On 25 March 2020 the custodians of the church of the Holy Sepulchre in Jerusalem closed the building’s doors indefinitely, thus preventing pilgrims from worshipping at the sacred sites contained within for the first time in hundreds of years.
The experience of being unable to visit the church in person would have been familiar to many medieval Christians, for whom Christ’s empty tomb was often inaccessible for all manner of reasons – not least the practical or financial challenges that an overseas pilgrimage entailed. However – as is so often the case – necessity proved to be the mother of invention, and devotees from across the medieval Latin West devised a number of technological solutions to the problem they perceived.
One response was to conjure the presence of the Holy Land closer to home by building a replica of the sacred building itself. A good number of medieval round churches, whose architecture imitated the signature form of the Holy Sepulchre’s rotunda, can still be found throughout Europe. The Temple Church in London is just one famous example, but sharp-eyed visitors to the Museum of the Order of St John may well notice the legacy of another, since the circular foundations of the medieval church of the Knights Hospitaller are still signposted in the modern paving-stones that can be found at the building’s Clerkenwell site.
The collections of the Museum of the Order of St John in fact include a number of other examples of the devotional technologies that were created to enable medieval and early modern Christians to explore the Holy Sepulchre without ever leaving their homes.
A popular feature of later medieval and early modern piety was the writing and reading of travel guides to the holy places, such as Bernhard von Breydenbach’s Peregrinatio in terram sanctam (1502) or Noè Bianchi’s Viaggio da Venezia al S. Sepolcro e al Monte Sinai (1565). Texts such as these were hugely popular with literate members of the Latin faithful, not least because their words and images enabled readers to undertake a kind of armchair pilgrimage to the loca sancta.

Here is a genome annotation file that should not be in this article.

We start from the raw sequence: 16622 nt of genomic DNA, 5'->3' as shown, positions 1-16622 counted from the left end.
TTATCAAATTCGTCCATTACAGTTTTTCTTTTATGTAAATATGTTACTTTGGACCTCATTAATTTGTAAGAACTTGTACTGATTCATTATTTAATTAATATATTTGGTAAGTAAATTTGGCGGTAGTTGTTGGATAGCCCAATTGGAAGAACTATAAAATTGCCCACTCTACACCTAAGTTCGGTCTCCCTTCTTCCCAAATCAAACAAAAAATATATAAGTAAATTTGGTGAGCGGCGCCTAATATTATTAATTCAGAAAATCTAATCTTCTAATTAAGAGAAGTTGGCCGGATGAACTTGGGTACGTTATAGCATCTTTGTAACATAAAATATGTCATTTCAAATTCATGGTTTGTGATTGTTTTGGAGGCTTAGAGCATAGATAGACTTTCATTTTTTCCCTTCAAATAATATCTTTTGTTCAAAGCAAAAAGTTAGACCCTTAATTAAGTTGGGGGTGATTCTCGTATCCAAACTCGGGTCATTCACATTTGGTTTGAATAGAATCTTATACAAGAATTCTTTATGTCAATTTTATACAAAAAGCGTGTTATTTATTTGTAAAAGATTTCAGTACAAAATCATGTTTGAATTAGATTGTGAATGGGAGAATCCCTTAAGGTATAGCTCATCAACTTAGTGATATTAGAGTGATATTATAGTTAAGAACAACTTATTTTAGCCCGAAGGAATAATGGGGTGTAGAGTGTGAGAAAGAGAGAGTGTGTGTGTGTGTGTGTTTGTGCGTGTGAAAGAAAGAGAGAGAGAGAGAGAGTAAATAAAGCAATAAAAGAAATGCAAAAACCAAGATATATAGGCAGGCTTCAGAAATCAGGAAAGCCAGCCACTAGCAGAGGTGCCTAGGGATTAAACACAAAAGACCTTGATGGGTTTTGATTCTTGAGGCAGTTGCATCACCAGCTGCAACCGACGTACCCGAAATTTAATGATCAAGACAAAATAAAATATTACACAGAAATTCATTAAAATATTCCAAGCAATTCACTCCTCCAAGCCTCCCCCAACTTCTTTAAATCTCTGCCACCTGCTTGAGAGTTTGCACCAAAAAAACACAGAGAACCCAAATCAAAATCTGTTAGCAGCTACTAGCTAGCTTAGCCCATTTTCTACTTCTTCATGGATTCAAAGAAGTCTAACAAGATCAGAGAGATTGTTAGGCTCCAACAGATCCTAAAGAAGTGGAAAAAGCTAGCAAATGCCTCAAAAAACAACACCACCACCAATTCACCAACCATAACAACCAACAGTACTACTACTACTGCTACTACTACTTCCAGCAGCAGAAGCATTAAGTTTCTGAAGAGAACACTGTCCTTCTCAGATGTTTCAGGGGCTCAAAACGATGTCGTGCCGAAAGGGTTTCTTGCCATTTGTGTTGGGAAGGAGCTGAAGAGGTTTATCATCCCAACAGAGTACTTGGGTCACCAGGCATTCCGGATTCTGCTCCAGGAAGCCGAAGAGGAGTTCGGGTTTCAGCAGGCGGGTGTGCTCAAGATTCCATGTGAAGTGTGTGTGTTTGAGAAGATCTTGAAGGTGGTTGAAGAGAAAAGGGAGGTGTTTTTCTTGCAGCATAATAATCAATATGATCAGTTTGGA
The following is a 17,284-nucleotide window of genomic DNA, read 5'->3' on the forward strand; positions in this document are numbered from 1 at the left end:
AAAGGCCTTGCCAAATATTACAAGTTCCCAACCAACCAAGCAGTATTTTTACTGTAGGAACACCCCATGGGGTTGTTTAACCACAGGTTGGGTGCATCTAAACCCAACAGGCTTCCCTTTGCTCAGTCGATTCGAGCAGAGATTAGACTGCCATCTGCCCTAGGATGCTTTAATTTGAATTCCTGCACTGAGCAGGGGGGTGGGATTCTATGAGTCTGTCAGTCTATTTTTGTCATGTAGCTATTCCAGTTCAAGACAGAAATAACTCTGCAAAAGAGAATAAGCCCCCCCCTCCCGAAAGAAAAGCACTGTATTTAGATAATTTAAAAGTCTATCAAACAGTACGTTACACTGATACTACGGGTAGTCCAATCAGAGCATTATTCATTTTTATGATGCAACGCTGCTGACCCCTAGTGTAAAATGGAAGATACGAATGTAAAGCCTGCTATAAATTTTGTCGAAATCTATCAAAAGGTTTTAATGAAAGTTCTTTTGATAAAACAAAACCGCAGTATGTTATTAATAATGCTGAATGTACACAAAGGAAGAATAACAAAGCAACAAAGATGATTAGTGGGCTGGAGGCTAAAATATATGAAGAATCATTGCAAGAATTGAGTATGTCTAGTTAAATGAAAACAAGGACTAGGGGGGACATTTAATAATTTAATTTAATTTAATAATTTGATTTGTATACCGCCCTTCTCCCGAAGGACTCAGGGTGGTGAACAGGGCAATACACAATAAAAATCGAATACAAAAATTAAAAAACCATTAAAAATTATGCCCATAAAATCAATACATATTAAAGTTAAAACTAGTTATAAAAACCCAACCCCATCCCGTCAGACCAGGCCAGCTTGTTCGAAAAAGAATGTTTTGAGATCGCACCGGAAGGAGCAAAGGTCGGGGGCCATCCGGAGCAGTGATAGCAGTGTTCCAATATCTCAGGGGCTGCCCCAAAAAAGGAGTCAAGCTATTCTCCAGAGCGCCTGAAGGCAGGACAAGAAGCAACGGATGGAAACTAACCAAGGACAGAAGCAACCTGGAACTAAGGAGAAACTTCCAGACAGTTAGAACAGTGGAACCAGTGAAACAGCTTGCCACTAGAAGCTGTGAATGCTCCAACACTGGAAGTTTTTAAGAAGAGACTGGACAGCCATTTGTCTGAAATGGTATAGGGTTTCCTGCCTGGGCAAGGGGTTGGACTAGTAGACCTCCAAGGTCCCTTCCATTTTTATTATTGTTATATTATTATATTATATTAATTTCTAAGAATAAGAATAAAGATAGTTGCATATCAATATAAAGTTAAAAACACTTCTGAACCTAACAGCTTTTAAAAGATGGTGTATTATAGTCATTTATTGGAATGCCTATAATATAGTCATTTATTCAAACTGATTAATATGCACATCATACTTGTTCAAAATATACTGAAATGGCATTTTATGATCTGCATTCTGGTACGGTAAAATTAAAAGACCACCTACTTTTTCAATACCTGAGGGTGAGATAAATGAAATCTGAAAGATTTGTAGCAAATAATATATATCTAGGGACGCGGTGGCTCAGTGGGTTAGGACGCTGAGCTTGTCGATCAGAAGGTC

A more tactile experience was available to seventeenth-century devotees through interaction with a scale model of the church of the Holy Sepulchre or of one of its most important holy sites, the aedicule that was understood to contain Christ’s empty tomb. These magnificent objects were manufactured in Bethlehem and probably brought back to Europe as souvenirs of pilgrimage, where they could then serve as prompts for an individual’s memories or as devotional stimuli for those who had not been able to make the Jerusalem journey themselves.
Of course, the current global health emergency means that – just like the church of the Holy Sepulchre in Jerusalem – the Museum of the Order of St John is closed to visitors for the foreseeable future. However, the coronavirus lockdown does not mean that the Museum’s collections are completely inaccessible. You can learn more about many of the Museum’s medieval and early modern treasures by exploring the Bearers of the Cross website – or by taking a virtual tour of the Museum itself via http://museumstjohn.org.uk.